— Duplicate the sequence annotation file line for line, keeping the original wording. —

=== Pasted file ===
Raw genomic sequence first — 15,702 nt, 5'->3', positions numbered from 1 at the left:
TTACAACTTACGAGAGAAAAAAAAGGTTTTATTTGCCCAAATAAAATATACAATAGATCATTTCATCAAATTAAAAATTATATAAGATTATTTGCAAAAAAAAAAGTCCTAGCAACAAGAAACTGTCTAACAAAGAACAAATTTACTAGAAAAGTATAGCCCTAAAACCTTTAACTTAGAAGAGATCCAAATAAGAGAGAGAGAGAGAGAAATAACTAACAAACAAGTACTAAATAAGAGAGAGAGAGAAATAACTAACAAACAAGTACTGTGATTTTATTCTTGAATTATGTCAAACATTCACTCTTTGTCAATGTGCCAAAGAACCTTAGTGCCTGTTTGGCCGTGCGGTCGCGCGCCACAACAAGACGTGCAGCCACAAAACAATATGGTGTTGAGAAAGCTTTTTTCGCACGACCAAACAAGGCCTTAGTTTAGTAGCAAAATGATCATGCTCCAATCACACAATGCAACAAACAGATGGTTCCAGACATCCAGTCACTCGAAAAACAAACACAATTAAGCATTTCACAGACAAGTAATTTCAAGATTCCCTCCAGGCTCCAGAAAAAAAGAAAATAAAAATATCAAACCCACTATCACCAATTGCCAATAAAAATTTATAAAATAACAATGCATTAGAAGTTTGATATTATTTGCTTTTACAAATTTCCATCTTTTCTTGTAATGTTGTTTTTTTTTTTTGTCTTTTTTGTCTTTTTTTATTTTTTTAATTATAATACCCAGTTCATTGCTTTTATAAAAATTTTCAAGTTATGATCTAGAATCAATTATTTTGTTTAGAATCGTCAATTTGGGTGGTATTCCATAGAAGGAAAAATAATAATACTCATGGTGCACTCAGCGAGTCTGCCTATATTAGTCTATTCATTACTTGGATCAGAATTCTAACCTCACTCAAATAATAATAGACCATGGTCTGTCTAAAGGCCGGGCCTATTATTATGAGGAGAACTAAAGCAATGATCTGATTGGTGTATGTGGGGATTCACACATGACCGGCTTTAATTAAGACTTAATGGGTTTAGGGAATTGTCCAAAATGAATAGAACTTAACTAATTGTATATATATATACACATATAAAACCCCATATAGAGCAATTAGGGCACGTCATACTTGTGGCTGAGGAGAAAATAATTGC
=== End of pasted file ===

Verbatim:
Raw genomic sequence first — 15,702 nt, 5'->3', positions numbered from 1 at the left:
TTACAACTTACGAGAGAAAAAAAAGGTTTTATTTGCCCAAATAAAATATACAATAGATCATTTCATCAAATTAAAAATTATATAAGATTATTTGCAAAAAAAAAAGTCCTAGCAACAAGAAACTGTCTAACAAAGAACAAATTTACTAGAAAAGTATAGCCCTAAAACCTTTAACTTAGAAGAGATCCAAATAAGAGAGAGAGAGAGAGAAATAACTAACAAACAAGTACTAAATAAGAGAGAGAGAGAAATAACTAACAAACAAGTACTGTGATTTTATTCTTGAATTATGTCAAACATTCACTCTTTGTCAATGTGCCAAAGAACCTTAGTGCCTGTTTGGCCGTGCGGTCGCGCGCCACAACAAGACGTGCAGCCACAAAACAATATGGTGTTGAGAAAGCTTTTTTCGCACGACCAAACAAGGCCTTAGTTTAGTAGCAAAATGATCATGCTCCAATCACACAATGCAACAAACAGATGGTTCCAGACATCCAGTCACTCGAAAAACAAACACAATTAAGCATTTCACAGACAAGTAATTTCAAGATTCCCTCCAGGCTCCAGAAAAAAAGAAAATAAAAATATCAAACCCACTATCACCAATTGCCAATAAAAATTTATAAAATAACAATGCATTAGAAGTTTGATATTATTTGCTTTTACAAATTTCCATCTTTTCTTGTAATGTTGTTTTTTTTTTTTGTCTTTTTTGTCTTTTTTTATTTTTTTAATTATAATACCCAGTTCATTGCTTTTATAAAAATTTTCAAGTTATGATCTAGAATCAATTATTTTGTTTAGAATCGTCAATTTGGGTGGTATTCCATAGAAGGAAAAATAATAATACTCATGGTGCACTCAGCGAGTCTGCCTATATTAGTCTATTCATTACTTGGATCAGAATTCTAACCTCACTCAAATAATAATAGACCATGGTCTGTCTAAAGGCCGGGCCTATTATTATGAGGAGAACTAAAGCAATGATCTGATTGGTGTATGTGGGGATTCACACATGACCGGCTTTAATTAAGACTTAATGGGTTTAGGGAATTGTCCAAAATGAATAGAACTTAACTAATTGTATATATATATACACATATAAAACCCCATATAGAGCAATTAGGGCACGTCATACTTGTGGCTGAGGAGAAAATAATTGC